Amstrad Computer User1st July 1988
Published in Amstrad Computer User #44
Stairway To Hell
I must confess that my heart sank as I was handed this copy of Stairway To Hell from Power House to review.
The cover illustration depicts our hero, bearing more than a passing resemblance to Indiana Jones the morning after 15 pints of Grimble's Old Sock potter, fleeing in horror from what appears to be a pair of highly agitated, red flannel Long Johns hanging on a washing line.
Although fleeing from dubious underwear would seem to be a perfectly reasonable reaction, it is not the kind of behaviour you would normally expect from the machohero stereotype,
As I waited for the tape to load, my mind reeled. Was this the shape of things to come, the beginning of a trend? Is underwear about to do for computer games what martial arts, laser beams and mighty warlocks have done before? Are we about to see a string of titles like Corset Killers, Jack the Stripper or The Y-Fronts that ate Balham?
Fortunately for my sanity, at this point the tape finished loading and I was soon able to discover that the pulp magazine-style cover does less than justice to the game inside.
Stairway To Hell consists of 15 screens, each representing a cavern en route to the Earth's core. The object of the game is to collect the treasure available in each of the caverns.
A nice touch, all but the last screen can be accessed for practice by using the left and right cursor keys. The controls are simple - although the presence of a suicide button puzzled me for a while - and are used to move our hero through each cavern avoiding the various nasties as he goes. And that, quite simply, is that.
Simple though it sounds, this game has a lot to offer. The settings are many and varied. An old mine working gives way to a surreal factory, complete with vast, thrusting pistons; barren showscapes lead on to steamy jungles filled with exotic plants and giant, whirring insects; an underwater vista is the forerunner of a scene straight out of Dante's Inferno - dancing skeleton amid file-belching craters.
The graphical realisation of each of these scenes is excellent and is enhanced by the imaginative sound effects.
Each screen poses a new set of problems; obstacles to be overcome and dangers to be avoided. Some are more obvious than others, although a good deal of thought is required on each occasion. For example, it was only after becoming trapped in a jungle pit without being able to move in any direction that I discovered the reason for the suicide button - a drastic measure, but obviously a necessary one.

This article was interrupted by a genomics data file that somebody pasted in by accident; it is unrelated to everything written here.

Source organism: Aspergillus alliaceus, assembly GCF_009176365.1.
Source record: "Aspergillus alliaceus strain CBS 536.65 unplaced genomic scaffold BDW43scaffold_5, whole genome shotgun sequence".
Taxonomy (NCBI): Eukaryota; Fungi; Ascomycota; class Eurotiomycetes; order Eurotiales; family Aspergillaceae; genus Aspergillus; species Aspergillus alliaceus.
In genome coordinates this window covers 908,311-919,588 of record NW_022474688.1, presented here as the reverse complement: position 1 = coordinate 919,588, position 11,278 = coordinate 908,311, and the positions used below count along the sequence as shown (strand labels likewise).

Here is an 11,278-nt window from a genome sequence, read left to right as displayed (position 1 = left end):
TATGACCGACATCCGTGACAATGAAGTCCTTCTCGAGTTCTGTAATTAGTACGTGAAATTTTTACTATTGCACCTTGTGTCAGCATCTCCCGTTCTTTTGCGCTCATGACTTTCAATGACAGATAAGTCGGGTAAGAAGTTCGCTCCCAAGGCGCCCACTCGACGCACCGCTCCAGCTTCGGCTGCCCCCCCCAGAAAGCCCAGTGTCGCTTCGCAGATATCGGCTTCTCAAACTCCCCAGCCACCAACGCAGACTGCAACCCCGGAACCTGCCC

The nasties come in various guises, each terminating one of our hero's five lives by causing him to explode quite dramatically. Once these problems have been figured out, however, all that is required is a bit of manual dexterity and a deal of persistence. That said, there are plenty of challenges in this game and it is likely to hold your attention for some time.
One minor niggle. I was unable to find a way of saving a game. This is awkward in that all the screens have to be completed to succeed. It would be helpful to be able to store a partially-completed game.
I found Stairway To Hell intriguing rather than wildly exciting - the kind of game that would appeal to those who enjoy a puzzle rather than the all-action shoot-'em-up. I doubt whether it is destined to become a classic, but it is well worth investing in if you enjoy a more considered mode of entertainment or if your joystick fingers are beginning to stiffen with age and overuse.
The Power House hasn't exactly got a reputation for major budget releases, and Stairway To Hell isn't going to get it one.
It's a competently programmed platform and ladders game. There are a few buggypoos, but nothing to lose hair over, and each screen is well designed and difficult to get through. The action is fast but not furious. The explorer isn't cute enough.
Stairway To Hell has the air of a vintage wine about it - old and dusty, and probably best left on the shelf.
What a shame Stairway To Hell only has fifteen screens. The practice mode let me whizz through all but the last of them, and very nice they are too.
If someone had had the foresight to release this game two years ago, it would probably have reached a fairly high place in the charts. As it is, with Power House still to prove itself in the market place, Stairway To Hell probably isn't going to be the mould breaker. But it deserves to, and I hope it does.
Are you sure this is a new release? The copyright message on the loading screen says 1986. Having said that, I wouldn't have guessed this game was programmed two years ago.
Ladders and platforms go in and out of fashion. At the moment they seem to be out, but that doesn't make this a bad game.
Stairway To Hell is a good solid game. Nothing special, but a lot better than some I've seen poke their heads out the Power House stable door.